Fond du Lac Tribal College (MN) $356,797
S299B160003 (PDF, 12M)

Fond du Lac Tribal College, in collaboration with Winona State University, will implement this project to prepare 10 newly licensed American Indian (AI) teachers in elementary education with a major in Elementary Education, and an Anishinaabe emphasis throughout the curriculum, with the goal of increasing AI educational success. The 10 new teachers that graduate from the proposed project will be able to implement Best Practices in AI education and support other teachers, both Native and non-Native, to enhance AI education. The project will support participants through: paying project participants a stipend and providing financial support for books, computers, tuition, and fees. Together the partner entities will provide program management, oversight and student academic and social advising also known as holistic advising. Classes will be offered at the Fond du Lac Tribal College (FDLTC) site for the purpose of transitioning the student to the four year college life. Project staff and key personnel will work in collaboration at both sites to provide academic assistance, instructional support and the needed resources to ensure the project participants’ success. Students will utilize both campuses to increase their options of successful college life. With the support of the Fond du Lac Ojibwe school, students will become involved in the community activities for a much needed experience. This allows students to have a pre-service experience at a tribal school as well as the opportunity to apply for positions in the future, while completing their year of induction.

University of Massachusetts Boston (Massachusetts)

Native American Early Childhood Education Scholars (NAECES) Program The University of Massachusetts Boston proposes to develop an integrated early childhood education cohort program in collaboration with tribes and Head Start facilities serving significant numbers of Native children to increase the number of highly qualified Native early childhood educators serving Native children. The purpose of the project is to address the need for more high quality, Native early childhood educators and early intervention specialists through our research-based Early Education and Care Inclusive Settings Bachelor's degree program. This grant will support the recruitment, education, and induction of 10 undergraduate Native American students to earn their bachelor's degree with a concentration in Infant/Toddler Care, Early Intervention (EI), or Preschool education. Students will be able to complete classes on-campus or in an online program. The proposal addresses Absolute Priority 2.

Number of participants: 10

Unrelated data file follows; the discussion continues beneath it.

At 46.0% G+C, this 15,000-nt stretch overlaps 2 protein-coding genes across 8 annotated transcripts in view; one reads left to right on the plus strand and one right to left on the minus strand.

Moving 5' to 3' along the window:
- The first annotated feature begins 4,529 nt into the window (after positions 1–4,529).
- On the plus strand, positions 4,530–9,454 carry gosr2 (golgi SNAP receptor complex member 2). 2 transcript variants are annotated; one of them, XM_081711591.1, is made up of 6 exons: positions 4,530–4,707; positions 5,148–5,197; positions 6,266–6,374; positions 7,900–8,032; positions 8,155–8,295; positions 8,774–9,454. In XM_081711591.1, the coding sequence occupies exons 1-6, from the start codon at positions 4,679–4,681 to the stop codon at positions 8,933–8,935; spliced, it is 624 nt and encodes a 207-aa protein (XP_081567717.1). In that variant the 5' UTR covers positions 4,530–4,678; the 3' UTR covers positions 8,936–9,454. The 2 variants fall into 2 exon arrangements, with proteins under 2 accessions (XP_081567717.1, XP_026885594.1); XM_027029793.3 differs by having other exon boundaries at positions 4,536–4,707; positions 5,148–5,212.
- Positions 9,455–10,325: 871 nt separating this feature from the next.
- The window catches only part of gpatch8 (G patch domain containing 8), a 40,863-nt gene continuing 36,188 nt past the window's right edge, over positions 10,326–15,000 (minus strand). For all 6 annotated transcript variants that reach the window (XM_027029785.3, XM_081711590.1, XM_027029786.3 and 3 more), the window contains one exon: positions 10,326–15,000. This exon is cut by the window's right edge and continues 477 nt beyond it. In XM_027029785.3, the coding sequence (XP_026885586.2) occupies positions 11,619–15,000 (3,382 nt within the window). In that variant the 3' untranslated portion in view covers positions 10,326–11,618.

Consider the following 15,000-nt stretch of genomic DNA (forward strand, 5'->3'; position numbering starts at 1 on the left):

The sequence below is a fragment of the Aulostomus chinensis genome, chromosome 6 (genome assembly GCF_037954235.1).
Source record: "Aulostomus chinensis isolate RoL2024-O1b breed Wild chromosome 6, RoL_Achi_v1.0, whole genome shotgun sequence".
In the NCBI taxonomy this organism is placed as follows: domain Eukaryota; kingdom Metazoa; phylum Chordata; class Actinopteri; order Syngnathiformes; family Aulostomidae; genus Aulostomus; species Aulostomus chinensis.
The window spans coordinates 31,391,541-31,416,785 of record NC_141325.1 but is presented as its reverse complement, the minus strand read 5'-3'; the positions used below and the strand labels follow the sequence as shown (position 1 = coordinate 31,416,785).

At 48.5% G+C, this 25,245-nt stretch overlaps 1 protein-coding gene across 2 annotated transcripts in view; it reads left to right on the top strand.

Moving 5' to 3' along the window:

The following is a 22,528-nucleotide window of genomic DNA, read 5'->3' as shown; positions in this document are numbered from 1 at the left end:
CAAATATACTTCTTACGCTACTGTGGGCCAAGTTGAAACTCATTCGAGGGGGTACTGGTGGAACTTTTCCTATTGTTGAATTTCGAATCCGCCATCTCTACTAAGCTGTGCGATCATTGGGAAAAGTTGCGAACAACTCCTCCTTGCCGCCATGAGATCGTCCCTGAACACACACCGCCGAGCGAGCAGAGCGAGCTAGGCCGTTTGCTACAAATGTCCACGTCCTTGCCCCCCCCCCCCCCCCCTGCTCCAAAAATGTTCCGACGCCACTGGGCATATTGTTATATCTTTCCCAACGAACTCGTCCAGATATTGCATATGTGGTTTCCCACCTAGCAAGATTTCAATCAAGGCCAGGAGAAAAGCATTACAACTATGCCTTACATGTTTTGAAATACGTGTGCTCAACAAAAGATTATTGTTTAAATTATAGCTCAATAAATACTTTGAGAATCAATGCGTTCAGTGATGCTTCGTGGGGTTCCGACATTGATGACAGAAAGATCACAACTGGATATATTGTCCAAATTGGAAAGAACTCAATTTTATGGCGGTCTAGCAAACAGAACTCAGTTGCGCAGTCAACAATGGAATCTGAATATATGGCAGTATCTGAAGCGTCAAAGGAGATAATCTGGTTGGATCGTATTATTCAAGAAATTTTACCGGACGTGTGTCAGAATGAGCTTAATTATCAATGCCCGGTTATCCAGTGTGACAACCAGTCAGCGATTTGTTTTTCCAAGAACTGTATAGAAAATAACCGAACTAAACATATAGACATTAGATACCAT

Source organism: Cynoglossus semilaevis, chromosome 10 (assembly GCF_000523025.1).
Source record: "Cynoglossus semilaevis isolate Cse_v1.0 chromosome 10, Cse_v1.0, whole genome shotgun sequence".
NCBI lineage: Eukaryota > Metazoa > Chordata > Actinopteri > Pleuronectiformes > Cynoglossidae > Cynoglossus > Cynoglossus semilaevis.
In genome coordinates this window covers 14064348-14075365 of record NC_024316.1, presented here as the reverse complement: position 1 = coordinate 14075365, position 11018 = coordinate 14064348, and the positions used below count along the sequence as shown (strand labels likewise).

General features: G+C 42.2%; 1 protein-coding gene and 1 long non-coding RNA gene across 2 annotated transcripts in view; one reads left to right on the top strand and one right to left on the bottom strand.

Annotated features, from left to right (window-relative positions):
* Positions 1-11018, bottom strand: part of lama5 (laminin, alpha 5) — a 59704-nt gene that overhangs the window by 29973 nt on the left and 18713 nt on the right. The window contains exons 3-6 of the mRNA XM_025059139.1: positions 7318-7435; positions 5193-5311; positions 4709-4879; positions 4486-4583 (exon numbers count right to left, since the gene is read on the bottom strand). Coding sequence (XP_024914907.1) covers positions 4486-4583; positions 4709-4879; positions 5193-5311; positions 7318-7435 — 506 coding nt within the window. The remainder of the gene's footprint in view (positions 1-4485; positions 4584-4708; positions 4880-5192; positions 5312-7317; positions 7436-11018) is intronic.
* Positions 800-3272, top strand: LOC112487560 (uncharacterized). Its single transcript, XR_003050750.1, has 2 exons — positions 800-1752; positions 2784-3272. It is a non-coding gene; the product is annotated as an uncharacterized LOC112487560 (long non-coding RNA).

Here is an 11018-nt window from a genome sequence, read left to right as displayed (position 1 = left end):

Contact:: Jeffrey Smith
100 Morrissey Boulevard
Boston, MA 02125-3393


Portland University - (Oregon)

This proposal would further extend PSU's services for the professional development of American Indian/Alaska Native (AI/AN) teachers. AI/AN students currently comprise 1.8% of K-12 Oregon public school enrollment, but only 0.6% of the teachers are AI/AN. This same inequity of representation exists in PPS. Through this grant, the AIUTP, which was initiated in 2010, will prepare 15 additional AI/AN teachers by 2017. This will have a significant impact on moving toward parity in the percentage of Native teachers in the Portland metropolitan area and across Oregon. Among its primary goals, the AIUTP will: (1) prepare 15 highly qualified AI/AN teachers to meet the demonstrated shortage of culturally responsive teachers in Oregon urban/reservation schools serving AI/AN students; (2) provide a quality indigenized teacher preparation program that supports the unique needs of Native teachers throughout their coursework and first year of teaching; (3) collaborate with partners within and external to PSU to sustain and build the capacity of the program to provide high quality educational service s to tribes and Native communities; (4) monitor and collect data on participant outcomes for ongoing formative evaluation of the program. The AIUTP resides within PSU's Graduate School of Education (GSE), which prepares more teachers than any other institution in Oregon. The AIUTP offers a rigorous graduate program integrating clinical experience with an evidence based academic program to prepare Native students to become highly qualified teachers who use culturally responsive instructional approaches that honor the traditions and knowledge of their students while supporting their competency in meeting rigorous preparation standards. This project proposed by consortium partners-the GSE and the Confederated Tribes of Grand Ronde, Siletz, Umatilla, and Warm Springs-meets Absolute Priorities One and Two and Competitive Preference Priority One.